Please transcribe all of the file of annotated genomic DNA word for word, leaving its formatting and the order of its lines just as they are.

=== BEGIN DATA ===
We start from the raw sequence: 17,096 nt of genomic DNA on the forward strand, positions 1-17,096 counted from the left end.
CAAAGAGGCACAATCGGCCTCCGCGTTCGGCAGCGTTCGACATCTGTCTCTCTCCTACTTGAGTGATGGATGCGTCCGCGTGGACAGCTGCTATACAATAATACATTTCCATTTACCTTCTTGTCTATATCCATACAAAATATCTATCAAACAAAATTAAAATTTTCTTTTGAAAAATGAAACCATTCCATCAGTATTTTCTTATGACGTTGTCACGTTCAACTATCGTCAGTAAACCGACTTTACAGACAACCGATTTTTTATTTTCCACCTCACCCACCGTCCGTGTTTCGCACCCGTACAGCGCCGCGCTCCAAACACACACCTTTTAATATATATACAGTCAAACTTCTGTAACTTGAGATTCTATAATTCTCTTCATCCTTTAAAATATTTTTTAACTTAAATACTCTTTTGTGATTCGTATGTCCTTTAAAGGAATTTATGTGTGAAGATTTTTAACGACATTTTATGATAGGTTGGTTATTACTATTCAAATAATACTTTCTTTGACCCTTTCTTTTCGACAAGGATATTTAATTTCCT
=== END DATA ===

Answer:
We start from the raw sequence: 17,096 nt of genomic DNA on the forward strand, positions 1-17,096 counted from the left end.
CAAAGAGGCACAATCGGCCTCCGCGTTCGGCAGCGTTCGACATCTGTCTCTCTCCTACTTGAGTGATGGATGCGTCCGCGTGGACAGCTGCTATACAATAATACATTTCCATTTACCTTCTTGTCTATATCCATACAAAATATCTATCAAACAAAATTAAAATTTTCTTTTGAAAAATGAAACCATTCCATCAGTATTTTCTTATGACGTTGTCACGTTCAACTATCGTCAGTAAACCGACTTTACAGACAACCGATTTTTTATTTTCCACCTCACCCACCGTCCGTGTTTCGCACCCGTACAGCGCCGCGCTCCAAACACACACCTTTTAATATATATACAGTCAAACTTCTGTAACTTGAGATTCTATAATTCTCTTCATCCTTTAAAATATTTTTTAACTTAAATACTCTTTTGTGATTCGTATGTCCTTTAAAGGAATTTATGTGTGAAGATTTTTAACGACATTTTATGATAGGTTGGTTATTACTATTCAAATAATACTTTCTTTGACCCTTTCTTTTCGACAAGGATATTTAATTTCCT